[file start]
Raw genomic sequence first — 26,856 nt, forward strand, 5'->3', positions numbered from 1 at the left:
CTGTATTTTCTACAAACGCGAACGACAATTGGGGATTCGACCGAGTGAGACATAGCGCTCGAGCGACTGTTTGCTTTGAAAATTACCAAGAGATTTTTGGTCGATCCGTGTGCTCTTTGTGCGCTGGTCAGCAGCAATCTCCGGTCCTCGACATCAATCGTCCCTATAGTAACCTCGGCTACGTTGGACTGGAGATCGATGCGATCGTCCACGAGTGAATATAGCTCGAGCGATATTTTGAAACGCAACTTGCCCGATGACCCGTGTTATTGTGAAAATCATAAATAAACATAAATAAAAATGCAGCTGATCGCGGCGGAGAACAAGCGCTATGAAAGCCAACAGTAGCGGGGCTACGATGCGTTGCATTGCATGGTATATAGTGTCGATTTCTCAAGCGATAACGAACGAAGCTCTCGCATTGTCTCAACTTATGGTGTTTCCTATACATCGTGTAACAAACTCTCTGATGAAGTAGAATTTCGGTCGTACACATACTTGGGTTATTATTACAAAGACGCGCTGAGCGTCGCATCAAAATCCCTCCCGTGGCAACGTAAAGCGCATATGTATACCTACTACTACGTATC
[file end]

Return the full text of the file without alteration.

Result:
Raw genomic sequence first — 26,856 nt, forward strand, 5'->3', positions numbered from 1 at the left:
CTGTATTTTCTACAAACGCGAACGACAATTGGGGATTCGACCGAGTGAGACATAGCGCTCGAGCGACTGTTTGCTTTGAAAATTACCAAGAGATTTTTGGTCGATCCGTGTGCTCTTTGTGCGCTGGTCAGCAGCAATCTCCGGTCCTCGACATCAATCGTCCCTATAGTAACCTCGGCTACGTTGGACTGGAGATCGATGCGATCGTCCACGAGTGAATATAGCTCGAGCGATATTTTGAAACGCAACTTGCCCGATGACCCGTGTTATTGTGAAAATCATAAATAAACATAAATAAAAATGCAGCTGATCGCGGCGGAGAACAAGCGCTATGAAAGCCAACAGTAGCGGGGCTACGATGCGTTGCATTGCATGGTATATAGTGTCGATTTCTCAAGCGATAACGAACGAAGCTCTCGCATTGTCTCAACTTATGGTGTTTCCTATACATCGTGTAACAAACTCTCTGATGAAGTAGAATTTCGGTCGTACACATACTTGGGTTATTATTACAAAGACGCGCTGAGCGTCGCATCAAAATCCCTCCCGTGGCAACGTAAAGCGCATATGTATACCTACTACTACGTATC